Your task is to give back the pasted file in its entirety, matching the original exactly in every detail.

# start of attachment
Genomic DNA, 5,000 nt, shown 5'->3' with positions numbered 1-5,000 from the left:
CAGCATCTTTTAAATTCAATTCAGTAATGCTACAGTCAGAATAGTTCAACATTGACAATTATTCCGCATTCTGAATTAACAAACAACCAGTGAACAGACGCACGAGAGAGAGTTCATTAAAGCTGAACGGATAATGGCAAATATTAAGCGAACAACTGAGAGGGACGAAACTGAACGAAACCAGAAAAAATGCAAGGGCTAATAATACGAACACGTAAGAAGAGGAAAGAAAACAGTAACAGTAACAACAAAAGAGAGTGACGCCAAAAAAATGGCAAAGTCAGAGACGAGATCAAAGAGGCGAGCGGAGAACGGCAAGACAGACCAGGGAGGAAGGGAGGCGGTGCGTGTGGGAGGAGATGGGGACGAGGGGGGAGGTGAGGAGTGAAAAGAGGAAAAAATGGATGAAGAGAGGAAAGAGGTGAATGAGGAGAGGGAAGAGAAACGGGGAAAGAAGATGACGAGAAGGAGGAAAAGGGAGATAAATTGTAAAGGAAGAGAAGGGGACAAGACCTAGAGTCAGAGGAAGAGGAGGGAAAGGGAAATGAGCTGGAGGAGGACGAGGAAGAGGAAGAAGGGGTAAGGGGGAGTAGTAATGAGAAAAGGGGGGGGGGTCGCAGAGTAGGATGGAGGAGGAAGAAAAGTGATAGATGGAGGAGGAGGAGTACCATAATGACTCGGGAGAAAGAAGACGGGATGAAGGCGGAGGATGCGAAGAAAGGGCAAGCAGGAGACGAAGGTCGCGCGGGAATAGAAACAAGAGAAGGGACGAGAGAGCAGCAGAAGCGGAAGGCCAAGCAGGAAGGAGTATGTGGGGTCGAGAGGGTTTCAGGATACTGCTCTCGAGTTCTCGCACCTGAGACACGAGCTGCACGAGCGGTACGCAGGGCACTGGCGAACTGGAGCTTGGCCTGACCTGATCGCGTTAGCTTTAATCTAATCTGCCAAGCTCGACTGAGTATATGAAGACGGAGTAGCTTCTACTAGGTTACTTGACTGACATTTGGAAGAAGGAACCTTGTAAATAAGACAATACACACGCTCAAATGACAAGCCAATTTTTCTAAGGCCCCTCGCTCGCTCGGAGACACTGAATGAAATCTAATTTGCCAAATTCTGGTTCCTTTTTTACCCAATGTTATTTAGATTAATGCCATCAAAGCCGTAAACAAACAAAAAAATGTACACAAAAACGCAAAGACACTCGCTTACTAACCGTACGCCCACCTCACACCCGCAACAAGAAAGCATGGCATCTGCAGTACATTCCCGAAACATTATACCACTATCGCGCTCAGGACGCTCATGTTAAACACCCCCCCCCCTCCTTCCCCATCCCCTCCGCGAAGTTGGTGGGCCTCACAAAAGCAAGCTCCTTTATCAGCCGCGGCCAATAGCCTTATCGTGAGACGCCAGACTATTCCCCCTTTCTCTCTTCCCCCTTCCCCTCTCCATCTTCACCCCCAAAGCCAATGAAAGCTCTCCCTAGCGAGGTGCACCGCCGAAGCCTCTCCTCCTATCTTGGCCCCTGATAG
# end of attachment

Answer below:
Genomic DNA, 5,000 nt, shown 5'->3' with positions numbered 1-5,000 from the left:
CAGCATCTTTTAAATTCAATTCAGTAATGCTACAGTCAGAATAGTTCAACATTGACAATTATTCCGCATTCTGAATTAACAAACAACCAGTGAACAGACGCACGAGAGAGAGTTCATTAAAGCTGAACGGATAATGGCAAATATTAAGCGAACAACTGAGAGGGACGAAACTGAACGAAACCAGAAAAAATGCAAGGGCTAATAATACGAACACGTAAGAAGAGGAAAGAAAACAGTAACAGTAACAACAAAAGAGAGTGACGCCAAAAAAATGGCAAAGTCAGAGACGAGATCAAAGAGGCGAGCGGAGAACGGCAAGACAGACCAGGGAGGAAGGGAGGCGGTGCGTGTGGGAGGAGATGGGGACGAGGGGGGAGGTGAGGAGTGAAAAGAGGAAAAAATGGATGAAGAGAGGAAAGAGGTGAATGAGGAGAGGGAAGAGAAACGGGGAAAGAAGATGACGAGAAGGAGGAAAAGGGAGATAAATTGTAAAGGAAGAGAAGGGGACAAGACCTAGAGTCAGAGGAAGAGGAGGGAAAGGGAAATGAGCTGGAGGAGGACGAGGAAGAGGAAGAAGGGGTAAGGGGGAGTAGTAATGAGAAAAGGGGGGGGGGTCGCAGAGTAGGATGGAGGAGGAAGAAAAGTGATAGATGGAGGAGGAGGAGTACCATAATGACTCGGGAGAAAGAAGACGGGATGAAGGCGGAGGATGCGAAGAAAGGGCAAGCAGGAGACGAAGGTCGCGCGGGAATAGAAACAAGAGAAGGGACGAGAGAGCAGCAGAAGCGGAAGGCCAAGCAGGAAGGAGTATGTGGGGTCGAGAGGGTTTCAGGATACTGCTCTCGAGTTCTCGCACCTGAGACACGAGCTGCACGAGCGGTACGCAGGGCACTGGCGAACTGGAGCTTGGCCTGACCTGATCGCGTTAGCTTTAATCTAATCTGCCAAGCTCGACTGAGTATATGAAGACGGAGTAGCTTCTACTAGGTTACTTGACTGACATTTGGAAGAAGGAACCTTGTAAATAAGACAATACACACGCTCAAATGACAAGCCAATTTTTCTAAGGCCCCTCGCTCGCTCGGAGACACTGAATGAAATCTAATTTGCCAAATTCTGGTTCCTTTTTTACCCAATGTTATTTAGATTAATGCCATCAAAGCCGTAAACAAACAAAAAAATGTACACAAAAACGCAAAGACACTCGCTTACTAACCGTACGCCCACCTCACACCCGCAACAAGAAAGCATGGCATCTGCAGTACATTCCCGAAACATTATACCACTATCGCGCTCAGGACGCTCATGTTAAACACCCCCCCCCCTCCTTCCCCATCCCCTCCGCGAAGTTGGTGGGCCTCACAAAAGCAAGCTCCTTTATCAGCCGCGGCCAATAGCCTTATCGTGAGACGCCAGACTATTCCCCCTTTCTCTCTTCCCCCTTCCCCTCTCCATCTTCACCCCCAAAGCCAATGAAAGCTCTCCCTAGCGAGGTGCACCGCCGAAGCCTCTCCTCCTATCTTGGCCCCTGATAG